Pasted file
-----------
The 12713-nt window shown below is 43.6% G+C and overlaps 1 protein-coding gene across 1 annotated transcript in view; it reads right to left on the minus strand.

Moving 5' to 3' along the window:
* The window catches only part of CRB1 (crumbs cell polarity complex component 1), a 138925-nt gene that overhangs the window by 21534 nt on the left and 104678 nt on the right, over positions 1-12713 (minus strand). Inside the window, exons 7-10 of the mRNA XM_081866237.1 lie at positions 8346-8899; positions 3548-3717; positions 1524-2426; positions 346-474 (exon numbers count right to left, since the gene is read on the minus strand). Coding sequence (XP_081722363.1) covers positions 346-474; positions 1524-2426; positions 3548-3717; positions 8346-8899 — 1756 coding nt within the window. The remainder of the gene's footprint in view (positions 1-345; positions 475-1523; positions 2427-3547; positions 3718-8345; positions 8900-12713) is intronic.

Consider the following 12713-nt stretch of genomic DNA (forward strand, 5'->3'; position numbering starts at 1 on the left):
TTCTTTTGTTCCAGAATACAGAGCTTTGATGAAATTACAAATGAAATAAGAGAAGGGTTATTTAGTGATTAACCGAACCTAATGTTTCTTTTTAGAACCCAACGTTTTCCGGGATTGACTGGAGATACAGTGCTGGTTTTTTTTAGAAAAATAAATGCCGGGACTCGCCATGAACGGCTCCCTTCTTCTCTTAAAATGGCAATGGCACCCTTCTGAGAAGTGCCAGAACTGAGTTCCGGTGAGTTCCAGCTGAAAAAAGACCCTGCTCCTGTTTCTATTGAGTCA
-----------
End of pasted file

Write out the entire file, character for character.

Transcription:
The 12713-nt window shown below is 43.6% G+C and overlaps 1 protein-coding gene across 1 annotated transcript in view; it reads right to left on the minus strand.

Moving 5' to 3' along the window:
* The window catches only part of CRB1 (crumbs cell polarity complex component 1), a 138925-nt gene that overhangs the window by 21534 nt on the left and 104678 nt on the right, over positions 1-12713 (minus strand). Inside the window, exons 7-10 of the mRNA XM_081866237.1 lie at positions 8346-8899; positions 3548-3717; positions 1524-2426; positions 346-474 (exon numbers count right to left, since the gene is read on the minus strand). Coding sequence (XP_081722363.1) covers positions 346-474; positions 1524-2426; positions 3548-3717; positions 8346-8899 — 1756 coding nt within the window. The remainder of the gene's footprint in view (positions 1-345; positions 475-1523; positions 2427-3547; positions 3718-8345; positions 8900-12713) is intronic.

Consider the following 12713-nt stretch of genomic DNA (forward strand, 5'->3'; position numbering starts at 1 on the left):
TTCTTTTGTTCCAGAATACAGAGCTTTGATGAAATTACAAATGAAATAAGAGAAGGGTTATTTAGTGATTAACCGAACCTAATGTTTCTTTTTAGAACCCAACGTTTTCCGGGATTGACTGGAGATACAGTGCTGGTTTTTTTTAGAAAAATAAATGCCGGGACTCGCCATGAACGGCTCCCTTCTTCTCTTAAAATGGCAATGGCACCCTTCTGAGAAGTGCCAGAACTGAGTTCCGGTGAGTTCCAGCTGAAAAAAGACCCTGCTCCTGTTTCTATTGAGTCA